1) Fully letting go of online grocery shopping due to the excess packaging. We live in New York City, and like most, we don’t have a car. Even if we did, there are no grocery stores with parking lots, so for us, online grocery shopping and food delivery was the most amazing part of moving here. We tried switching from Fresh Direct to Amazon Fresh because groceries were delivered in re-usable totes, but were disappointed when the Amazon Fresh drivers weren’t interested in taking the totes back, plus there was tons of inside packaging (plastic bag liners, cushions, etc). I now mostly shop in store and either take a taxi/the subway home or get the store to deliver once I’ve paid for the groceries. Buying in-store is not ideal as it takes more time and I am prone to “trying things” (those pesky impulse purchases!). Impulse purchases mean I don’t always have enough reusable bags with me, the haul gets heavy quickly, and I buy treats that aren’t healthy. I really do miss online grocery shopping, and for heavy purchases, I still use Fresh Direct. Good news on the horizon though, a Trader Joe’s is opening nearby in spring 2018 and more online grocery giants are thinking of using re-usable bags. In the meanwhile, I think I may fold up a Costco or IKEA bag really small to ensure I always have enough bags.
2) DIY cosmetics: some worked, some didn’t. I have a small jar of organic cocoa powder I sometimes use as blush or dry shampoo, but to be honest, while it works well, I’m pretty aware of the scent throughout the day. I mostly go make-up free other than face cream, mascara and lip balm (I have enough lip balm to last several years). I have previously made my own deodorant which worked well on the first batch, but not well on the second. I’ve also found a zero-waste option at LUSH cosmetics, and while it works well, I’m not sold on the scent. Will look for more recipes as I work through the products I still have at home.
3) Buying toys with less packaging/buying fewer toys. We were doing well until Christmas and O’s winter birthday. He received some “experience” gifts, but also really . wanted some transformers and superheroes which are all over-packaged. Overall, we bought fewer items made of plastic, opting instead for wooden versions, books and clothes, but once you factor in some online shopping and all the packaging there, we did not succeed. This category “needs improvement” because children do play with toys, and we need to think of other ways to decrease the trash that comes with them. Ideas are appreciated!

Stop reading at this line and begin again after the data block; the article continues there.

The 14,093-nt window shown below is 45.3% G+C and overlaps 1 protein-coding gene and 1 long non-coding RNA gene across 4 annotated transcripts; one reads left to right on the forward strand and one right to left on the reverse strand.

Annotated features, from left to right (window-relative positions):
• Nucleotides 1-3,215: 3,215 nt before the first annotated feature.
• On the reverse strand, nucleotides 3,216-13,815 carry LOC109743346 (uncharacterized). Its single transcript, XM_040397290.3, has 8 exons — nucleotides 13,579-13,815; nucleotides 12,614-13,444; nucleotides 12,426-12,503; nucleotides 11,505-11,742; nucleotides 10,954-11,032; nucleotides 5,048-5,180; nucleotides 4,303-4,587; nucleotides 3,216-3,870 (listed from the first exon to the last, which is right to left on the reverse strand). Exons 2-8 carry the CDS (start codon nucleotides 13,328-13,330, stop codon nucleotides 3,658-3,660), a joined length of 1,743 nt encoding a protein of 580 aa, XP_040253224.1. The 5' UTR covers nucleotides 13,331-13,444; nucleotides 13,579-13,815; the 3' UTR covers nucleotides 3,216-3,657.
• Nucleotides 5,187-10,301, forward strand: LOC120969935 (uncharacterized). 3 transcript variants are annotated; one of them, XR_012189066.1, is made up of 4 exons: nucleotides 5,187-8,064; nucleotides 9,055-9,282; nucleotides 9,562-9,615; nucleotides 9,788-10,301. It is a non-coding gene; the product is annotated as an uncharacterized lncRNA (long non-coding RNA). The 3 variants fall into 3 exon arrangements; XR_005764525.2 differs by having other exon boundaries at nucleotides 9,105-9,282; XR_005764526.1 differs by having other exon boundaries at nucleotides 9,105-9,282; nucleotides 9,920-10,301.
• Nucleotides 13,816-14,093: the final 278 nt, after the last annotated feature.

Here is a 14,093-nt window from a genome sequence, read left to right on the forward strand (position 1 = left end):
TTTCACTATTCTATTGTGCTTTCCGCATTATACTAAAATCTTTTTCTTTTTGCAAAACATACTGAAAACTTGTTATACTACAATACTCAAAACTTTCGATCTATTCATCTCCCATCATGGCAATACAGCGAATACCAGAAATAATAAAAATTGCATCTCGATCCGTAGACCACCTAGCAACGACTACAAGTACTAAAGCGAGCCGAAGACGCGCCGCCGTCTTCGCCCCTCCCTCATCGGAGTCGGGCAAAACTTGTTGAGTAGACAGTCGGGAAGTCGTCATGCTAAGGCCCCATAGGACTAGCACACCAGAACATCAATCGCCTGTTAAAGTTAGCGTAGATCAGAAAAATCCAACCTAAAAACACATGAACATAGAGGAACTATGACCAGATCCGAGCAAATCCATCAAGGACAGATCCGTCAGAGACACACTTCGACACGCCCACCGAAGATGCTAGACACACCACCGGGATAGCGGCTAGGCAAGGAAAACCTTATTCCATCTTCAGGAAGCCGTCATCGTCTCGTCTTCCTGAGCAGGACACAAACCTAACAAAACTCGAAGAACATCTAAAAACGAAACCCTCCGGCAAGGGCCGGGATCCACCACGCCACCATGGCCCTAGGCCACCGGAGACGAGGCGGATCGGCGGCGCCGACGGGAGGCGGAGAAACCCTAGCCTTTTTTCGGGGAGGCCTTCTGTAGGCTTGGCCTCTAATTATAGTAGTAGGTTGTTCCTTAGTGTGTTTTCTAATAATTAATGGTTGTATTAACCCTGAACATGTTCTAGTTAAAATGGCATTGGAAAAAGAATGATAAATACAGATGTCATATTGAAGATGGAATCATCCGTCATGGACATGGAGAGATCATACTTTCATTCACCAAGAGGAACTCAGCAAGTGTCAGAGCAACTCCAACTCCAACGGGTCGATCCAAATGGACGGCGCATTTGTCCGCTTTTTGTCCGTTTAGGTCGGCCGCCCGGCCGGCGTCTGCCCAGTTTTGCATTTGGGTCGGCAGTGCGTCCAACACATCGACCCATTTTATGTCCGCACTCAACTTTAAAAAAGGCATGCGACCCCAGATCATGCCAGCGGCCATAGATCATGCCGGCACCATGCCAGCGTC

Overall, we have become more diligent with reducing our trash and have gone from taking out a grocery bag of trash every day or two, to taking out a grocery bag a week. We also have cut down on the items we buy that come in plastic packaging and take out recycling no more than once a week (except during the holidays). A few things I’d like to continue working on is the amount of plastic yogurt cups we go through and to find a good system to keep items without plastic wrap (which we ran out of in October)…I may need to buy more clear glass containers as jars with lids are somehow not working for us, and I decided not to buy beeswax wrap because I need to see through the film.
Something I learned from this experience is that there are a number of ways to reduce trash and recycle. Some plastic bags, including bread bags and those plastic “pillows” that protect your online deliveries can be brought back to Whole Foods and Trader Joe’s stores to be recycled. These can be made into composite material for building decks and benches. It’s still not zero-waste, but better than the landfill where it takes 1000 years for a single plastic bag to degrade. In New York, textiles and clothing that is too used for donation can be recycled at your nearby farmer’s market “Clothing is not trash” booth and many places across Canada and the US recycle used batteries. Clearly it is best to just reduce the amount of extraneous stuff you are bringing in (or stop shopping altogether, like Ann Patchett?), but we can all make a difference with a few baby steps.